This work was started purely as a development biology project, but we soon realized this understanding of the basic mechanism of embryo initiation can have agricultural applications. The first application is the conversion of egg cell directly into an embryo without fertilization: it meant we could generate haploid plants. Haploids have only one set of chromosomes, in this case maternal. This makes them efficient agricultural breeding tools as homozygous lines can be produced in one generation after chromosome doubling, bypassing the several generations it takes by inbreeding procedures. The technique we developed does not involve the tedious and laborious tissue culture techniques used in microspore cultures or rescuing and culturing haploid embryos in subsequent generations as seen in wide crossing procedures. The haploids can be grown simply from functional seeds (Fig. 3a).


Figure 3. Haploids and synthetic apomicts in rice. (a) Two segregating sibling plants from BBM1 egg cell expressing mother. The haploid plant is a result of parthenogenesis and diploid plant of sexual reproduction. (b) Progenies from a diploid synthetic apomixis mother. Diploid plant develops from the parthenogenesis of diploid egg cell created by MiMe and hence maternal clone. Tetraploid sibling develops sexually from the fusion of diploid gametes.


The second application is synthetic apomixis by which an unreduced diploid egg cell is converted into a maternal clone, allowing for the maintenance of hybrid vigor. Hybrid vigor, or heterosis refers to the increase in yield, growth or other quantitative characteristics in F1 hybrids, compared to parental inbred lines. However, the genetic combinations that lead to this vigor in F1 hybrids, segregate in the F2 generation due to sexual reproduction and thus resulting in loss of vigor. For this reason, farmers need to buy hybrid seeds, every sowing season. Therefore, a hybrid crop that could self-reproduce through seeds while maintaining the parental heterozygosity would solve this problem.

During sexual reproduction, meiosis results in recombination and segregation of genetic traits, and fertilization creates new genetic combinations. MiMe (mitosis instead meiosis), is a genetic approach that skips meiosis and converts meiotic cell division into a mitotic like division5. This approach was developed by our collaborator, Raphael Mercier’s group at INRA France. We combined MiMe with our BBM1 induced parthenogenesis system. The two approaches together produced progenies which have the same genetic constitution as that of the mother plant. In other words, the progenies are genetic clones of the mother plant (Fig. 3b). The MiMe produces diploid egg cells which parthenogenetically develop into embryos due to BBM1 expression. The clonal nature of progeny and mother plant was confirmed by whole genome sequencing (Dr. Debra Skinner analyzed the sequences). The endosperm that developed was, however, sexual. Since the gametes are diploid, the endosperm in progenies is hexaploid instead of the usual triploid. This 6X endosperm increases the seed size (Fig. 4a). Thus, this synthetic apomixis approach not only results in clonal propagation but also increases the seed size and hence the yield. This mode of apomixis is seen in some naturally apomictic plants like Boechera6 and others. Engineering apomixis in crop plants ensures fixation of hybrid vigor and stabilization of superior heterozygous genotypes. Also, the yield, quality and exchange of vegetatively propagated true seed crops can been improved by introgression of apomixis (hence seed propagation) as the accumulation of somatic mutations, viruses, and other pathogens over successive generations can be avoided. The successful engineering of apomixis in crop plants is a significant step towards achieving the food security for growing world population.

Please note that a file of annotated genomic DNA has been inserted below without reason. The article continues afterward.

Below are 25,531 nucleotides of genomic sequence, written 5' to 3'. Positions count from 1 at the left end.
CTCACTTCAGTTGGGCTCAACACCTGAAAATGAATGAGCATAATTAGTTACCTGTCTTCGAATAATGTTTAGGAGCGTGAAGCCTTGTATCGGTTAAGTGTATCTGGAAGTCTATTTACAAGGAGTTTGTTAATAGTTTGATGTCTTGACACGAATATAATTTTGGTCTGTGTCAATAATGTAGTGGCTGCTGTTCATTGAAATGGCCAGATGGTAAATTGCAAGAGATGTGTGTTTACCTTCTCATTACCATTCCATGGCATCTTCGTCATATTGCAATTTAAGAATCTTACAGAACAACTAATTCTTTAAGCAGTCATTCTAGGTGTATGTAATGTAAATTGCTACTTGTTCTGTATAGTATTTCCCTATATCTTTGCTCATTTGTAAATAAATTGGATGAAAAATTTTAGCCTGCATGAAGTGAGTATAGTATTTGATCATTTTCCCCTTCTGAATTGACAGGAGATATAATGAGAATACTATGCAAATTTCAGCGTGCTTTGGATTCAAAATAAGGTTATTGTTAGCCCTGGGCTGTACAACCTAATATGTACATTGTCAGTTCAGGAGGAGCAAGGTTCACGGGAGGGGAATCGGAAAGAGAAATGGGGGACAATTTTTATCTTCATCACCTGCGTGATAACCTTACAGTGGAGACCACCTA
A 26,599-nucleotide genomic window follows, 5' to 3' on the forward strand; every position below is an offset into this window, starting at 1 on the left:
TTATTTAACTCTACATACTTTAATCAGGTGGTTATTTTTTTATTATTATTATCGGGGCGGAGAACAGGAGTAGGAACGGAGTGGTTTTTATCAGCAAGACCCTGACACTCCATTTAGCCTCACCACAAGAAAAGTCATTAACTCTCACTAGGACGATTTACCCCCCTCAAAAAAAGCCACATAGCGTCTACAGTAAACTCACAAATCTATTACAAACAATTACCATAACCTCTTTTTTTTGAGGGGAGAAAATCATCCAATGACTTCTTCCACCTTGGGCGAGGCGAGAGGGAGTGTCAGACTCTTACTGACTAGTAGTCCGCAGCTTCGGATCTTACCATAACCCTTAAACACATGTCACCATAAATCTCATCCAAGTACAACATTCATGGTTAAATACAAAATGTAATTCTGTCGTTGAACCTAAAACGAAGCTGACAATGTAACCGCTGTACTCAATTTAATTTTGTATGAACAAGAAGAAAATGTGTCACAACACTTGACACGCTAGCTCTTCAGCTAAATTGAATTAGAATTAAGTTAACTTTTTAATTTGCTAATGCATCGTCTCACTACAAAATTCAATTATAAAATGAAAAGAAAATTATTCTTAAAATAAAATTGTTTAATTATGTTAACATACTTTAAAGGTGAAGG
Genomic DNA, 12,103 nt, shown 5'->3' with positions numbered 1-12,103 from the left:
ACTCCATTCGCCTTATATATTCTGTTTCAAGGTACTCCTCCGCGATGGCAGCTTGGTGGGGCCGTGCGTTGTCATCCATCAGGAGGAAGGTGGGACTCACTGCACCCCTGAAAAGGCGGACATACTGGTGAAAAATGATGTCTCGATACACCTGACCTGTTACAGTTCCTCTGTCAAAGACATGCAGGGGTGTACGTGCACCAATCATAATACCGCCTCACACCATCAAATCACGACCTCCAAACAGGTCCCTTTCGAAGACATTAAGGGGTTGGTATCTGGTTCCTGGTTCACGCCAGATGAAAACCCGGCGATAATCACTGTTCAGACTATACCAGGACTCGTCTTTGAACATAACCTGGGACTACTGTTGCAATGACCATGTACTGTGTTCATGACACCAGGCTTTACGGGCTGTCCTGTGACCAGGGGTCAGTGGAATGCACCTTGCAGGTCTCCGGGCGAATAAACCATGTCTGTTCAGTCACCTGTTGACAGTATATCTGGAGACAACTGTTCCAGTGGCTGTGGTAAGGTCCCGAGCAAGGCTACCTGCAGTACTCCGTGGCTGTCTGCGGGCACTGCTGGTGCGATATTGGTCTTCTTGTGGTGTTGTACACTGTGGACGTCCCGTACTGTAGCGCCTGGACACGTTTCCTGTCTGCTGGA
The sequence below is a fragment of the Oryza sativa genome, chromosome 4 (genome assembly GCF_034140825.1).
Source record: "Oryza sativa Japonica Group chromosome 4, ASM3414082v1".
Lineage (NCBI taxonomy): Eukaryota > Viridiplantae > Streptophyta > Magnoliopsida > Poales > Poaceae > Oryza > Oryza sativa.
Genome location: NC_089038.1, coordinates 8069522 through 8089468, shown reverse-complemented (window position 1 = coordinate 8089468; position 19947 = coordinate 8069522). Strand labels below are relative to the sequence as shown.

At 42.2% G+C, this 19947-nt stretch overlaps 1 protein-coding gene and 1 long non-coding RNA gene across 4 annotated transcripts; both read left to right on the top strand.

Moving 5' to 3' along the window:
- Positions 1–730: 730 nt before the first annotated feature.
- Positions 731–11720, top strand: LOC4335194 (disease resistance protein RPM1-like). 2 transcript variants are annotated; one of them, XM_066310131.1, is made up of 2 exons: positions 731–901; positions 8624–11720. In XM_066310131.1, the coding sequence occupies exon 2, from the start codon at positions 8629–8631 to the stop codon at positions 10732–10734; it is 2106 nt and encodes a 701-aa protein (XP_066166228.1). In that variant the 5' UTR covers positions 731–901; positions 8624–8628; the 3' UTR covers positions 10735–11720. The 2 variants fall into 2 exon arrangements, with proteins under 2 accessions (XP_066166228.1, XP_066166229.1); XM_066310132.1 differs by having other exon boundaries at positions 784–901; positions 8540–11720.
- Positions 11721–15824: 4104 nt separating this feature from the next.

Figure 4. Seed size in synthetic apomixis plants. (a) Seeds from different genotypes having different ploidy for embryo (em) and endosperm (en). The seed size increases in synthetic apomictic pants due to increase in endosperm ploidy (6X). 1, wild-type; 2, haploid synthetic apomictic seed; 3, control MiMe; 4, diploid apomictic seed; and 5, tetraploid apomictic seed. (b) Genotyping team at Sundar lab, UC Davis.


A major challenge we faced during this study was to be able to genotype the thousands of rice plants used in this study (Fig. 4b). The plants needed to be genotyped for T-DNA insertions, copy number determination and CRISPR-Cas9 mutation analysis (quite often for three genes in the same plant). We highly appreciate the helping hand from Bao Nguyen (now at UC Santa Cruz) and Alina Yalda. Preparing samples for flow cytometry for ploidy determination was another time-consuming procedure. However, the final outcome of being able to decipher the mechanism of sexual reproduction in rice and utilization of this knowledge to make it reproduce asexually, made it all worth the effort!



1 Edgar, L. G., Wolf, N. & Wood, W. B. Early transcription in Caenorhabditis elegans embryos. Development 120, 443-451 (1994).

2 Anderson, S. N. et al. The Zygotic Transition Is Initiated in Unicellular Plant Zygotes with Asymmetric Activation of Parental Genomes. Developmental cell 43, 349-358 e344, doi:10.1016/j.devcel.2017.10.005 (2017).

3 Steffen, J. G., Kang, I. H., Macfarlane, J. & Drews, G. N. Identification of genes expressed in the Arabidopsis female gametophyte. The Plant journal : for cell and molecular biology 51, 281-292, doi:10.1111/j.1365-313X.2007.03137.x (2007).

4 Boutilier, K. et al. Ectopic expression of BABY BOOM triggers a conversion from vegetative to embryonic growth. The Plant cell 14, 1737-1749 (2002).

5 Mieulet, D. et al. Turning rice meiosis into mitosis. Cell research 26, 1242-1254, doi:10.1038/cr.2016.117 (2016).

6 Rojek, J. et al. Establishing the cell biology of apomictic reproduction in diploid Boechera stricta (Brassicaceae). Annals of botany 122, 513-539, doi:10.1093/aob/mcy114 (2018).